Kintsugi

by Emily

Shinji Moon

How often, she asked me the night before,
Do we think it’s okay to fall apart?

We live in a break it, you pay kind of culture.

A handle falls off of
a coffee mug and suddenly — the entire thing is useless. We learn to
sweep evidence beneath the rug, throw broken
pieces into a paper bag and never think about them again.

The Japanese knew another way. They
mended their broken vases with gold, aggrandized
the sharp corners and turned shards of broken pottery
into basins that hold light
together.

But here, there’s no room for mistakes.

We give up so easily — on broken
toys, snapped piano legs, on each other — and we make believe
that even our tongues are bulletproof,
as if we are stronger than what these
fragile bones
can take.

We don’t forgive our broken bowls. We don’t learn to
piece them back together. We trip over our own skeletons

and sweep them back beneath our skin; collect the splattering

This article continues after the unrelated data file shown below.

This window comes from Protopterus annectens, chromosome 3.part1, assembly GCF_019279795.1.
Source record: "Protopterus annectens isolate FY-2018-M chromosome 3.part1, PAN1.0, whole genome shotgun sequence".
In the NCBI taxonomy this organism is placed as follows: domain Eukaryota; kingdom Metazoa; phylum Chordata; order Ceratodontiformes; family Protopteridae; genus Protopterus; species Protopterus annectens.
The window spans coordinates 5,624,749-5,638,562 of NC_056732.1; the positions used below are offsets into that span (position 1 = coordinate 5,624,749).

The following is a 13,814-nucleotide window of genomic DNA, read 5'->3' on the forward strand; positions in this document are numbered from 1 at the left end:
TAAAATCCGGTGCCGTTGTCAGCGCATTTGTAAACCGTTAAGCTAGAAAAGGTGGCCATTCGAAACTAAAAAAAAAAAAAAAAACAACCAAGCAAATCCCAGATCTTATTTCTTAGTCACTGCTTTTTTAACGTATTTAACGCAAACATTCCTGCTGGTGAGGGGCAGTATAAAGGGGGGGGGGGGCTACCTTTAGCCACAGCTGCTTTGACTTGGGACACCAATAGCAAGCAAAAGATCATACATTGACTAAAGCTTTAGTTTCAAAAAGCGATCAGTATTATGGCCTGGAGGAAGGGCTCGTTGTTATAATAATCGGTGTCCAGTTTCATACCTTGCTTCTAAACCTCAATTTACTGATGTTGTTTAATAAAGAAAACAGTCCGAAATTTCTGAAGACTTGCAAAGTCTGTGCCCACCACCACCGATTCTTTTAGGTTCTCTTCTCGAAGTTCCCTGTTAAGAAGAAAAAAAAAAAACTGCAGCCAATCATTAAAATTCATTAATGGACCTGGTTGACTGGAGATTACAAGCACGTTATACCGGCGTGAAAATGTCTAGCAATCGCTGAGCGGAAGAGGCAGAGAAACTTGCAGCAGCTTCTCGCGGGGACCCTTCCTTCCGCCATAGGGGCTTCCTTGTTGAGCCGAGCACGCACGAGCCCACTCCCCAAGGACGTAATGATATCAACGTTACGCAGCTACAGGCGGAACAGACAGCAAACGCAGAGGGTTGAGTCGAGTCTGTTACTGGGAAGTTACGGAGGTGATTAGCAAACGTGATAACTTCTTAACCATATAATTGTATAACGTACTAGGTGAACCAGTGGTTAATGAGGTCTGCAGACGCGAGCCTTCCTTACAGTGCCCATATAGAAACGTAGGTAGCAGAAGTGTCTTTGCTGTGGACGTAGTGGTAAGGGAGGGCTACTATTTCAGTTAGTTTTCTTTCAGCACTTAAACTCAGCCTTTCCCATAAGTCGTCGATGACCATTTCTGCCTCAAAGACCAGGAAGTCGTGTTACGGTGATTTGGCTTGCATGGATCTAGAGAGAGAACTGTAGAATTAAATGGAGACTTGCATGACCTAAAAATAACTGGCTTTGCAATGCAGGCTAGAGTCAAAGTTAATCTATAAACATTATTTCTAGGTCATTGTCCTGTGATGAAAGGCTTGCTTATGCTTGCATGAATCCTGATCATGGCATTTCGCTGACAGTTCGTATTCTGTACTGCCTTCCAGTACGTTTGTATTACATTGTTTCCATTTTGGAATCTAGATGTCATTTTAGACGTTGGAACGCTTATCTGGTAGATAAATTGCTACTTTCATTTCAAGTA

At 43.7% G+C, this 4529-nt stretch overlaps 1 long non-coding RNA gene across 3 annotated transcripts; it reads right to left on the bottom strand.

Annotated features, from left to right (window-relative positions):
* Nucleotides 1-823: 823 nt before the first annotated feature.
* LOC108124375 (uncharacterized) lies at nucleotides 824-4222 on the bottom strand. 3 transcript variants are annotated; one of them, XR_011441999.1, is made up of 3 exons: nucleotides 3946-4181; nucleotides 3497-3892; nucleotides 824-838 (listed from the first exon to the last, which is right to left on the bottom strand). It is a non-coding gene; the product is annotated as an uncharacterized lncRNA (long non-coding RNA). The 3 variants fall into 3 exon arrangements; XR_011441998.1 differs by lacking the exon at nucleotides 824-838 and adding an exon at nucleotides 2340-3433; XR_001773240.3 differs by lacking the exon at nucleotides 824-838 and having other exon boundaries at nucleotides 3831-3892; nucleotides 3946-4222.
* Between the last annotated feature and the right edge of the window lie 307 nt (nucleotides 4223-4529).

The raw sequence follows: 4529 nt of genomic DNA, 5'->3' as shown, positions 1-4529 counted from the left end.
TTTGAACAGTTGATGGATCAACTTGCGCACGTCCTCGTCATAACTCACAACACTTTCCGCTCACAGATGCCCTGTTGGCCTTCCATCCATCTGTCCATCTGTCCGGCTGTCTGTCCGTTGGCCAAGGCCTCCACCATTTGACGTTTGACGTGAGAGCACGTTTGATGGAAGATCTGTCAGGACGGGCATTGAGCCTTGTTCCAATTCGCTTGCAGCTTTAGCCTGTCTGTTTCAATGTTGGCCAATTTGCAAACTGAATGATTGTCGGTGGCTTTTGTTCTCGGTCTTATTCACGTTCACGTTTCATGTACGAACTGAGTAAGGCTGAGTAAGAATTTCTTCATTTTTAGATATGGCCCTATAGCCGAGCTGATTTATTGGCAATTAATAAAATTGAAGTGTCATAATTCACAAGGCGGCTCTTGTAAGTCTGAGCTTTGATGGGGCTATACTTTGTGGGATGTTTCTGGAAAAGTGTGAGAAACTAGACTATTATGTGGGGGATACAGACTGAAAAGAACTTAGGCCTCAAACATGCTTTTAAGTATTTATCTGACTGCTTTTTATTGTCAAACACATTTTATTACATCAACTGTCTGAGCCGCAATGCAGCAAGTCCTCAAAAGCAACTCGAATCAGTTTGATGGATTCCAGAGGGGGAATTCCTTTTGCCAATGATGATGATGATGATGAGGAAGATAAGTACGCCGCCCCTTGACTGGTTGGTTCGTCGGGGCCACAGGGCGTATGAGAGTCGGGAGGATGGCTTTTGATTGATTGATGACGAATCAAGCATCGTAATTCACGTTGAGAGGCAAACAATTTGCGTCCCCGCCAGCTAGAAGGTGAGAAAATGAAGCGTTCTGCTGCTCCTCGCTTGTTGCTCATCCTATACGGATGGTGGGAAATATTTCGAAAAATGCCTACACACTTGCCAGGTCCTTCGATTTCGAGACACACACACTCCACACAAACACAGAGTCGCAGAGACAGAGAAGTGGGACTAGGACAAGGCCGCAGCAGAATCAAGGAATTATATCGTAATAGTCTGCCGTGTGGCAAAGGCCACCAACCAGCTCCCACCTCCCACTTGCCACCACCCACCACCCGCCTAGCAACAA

of our sorrows and flush them down the toilet like

secrets. We’re so ashamed of that which
fumbles and falls through our fingers that we forget that

there’s another way: another way instead of
going through our days buying coffee at five a.m. and fucking
above the covers while rattling and spilling over, our
insides bleeding from all the damn glass.

We were never taught that
by the end of our lives, we didn’t have to be made of a hundred
million cracks. We were never taught that we could have it differently, that
we could piece ourselves back together with light,
that our bodies could burn from inside out.

Moon gracefully took a piece of Japanese culture and formed from it a commentary on the ways we treat ourselves. My formatting isn’t exact to what was in her book, and I do believe that makes a difference. Which just means you should purchase her book The Anatomy of Being. 

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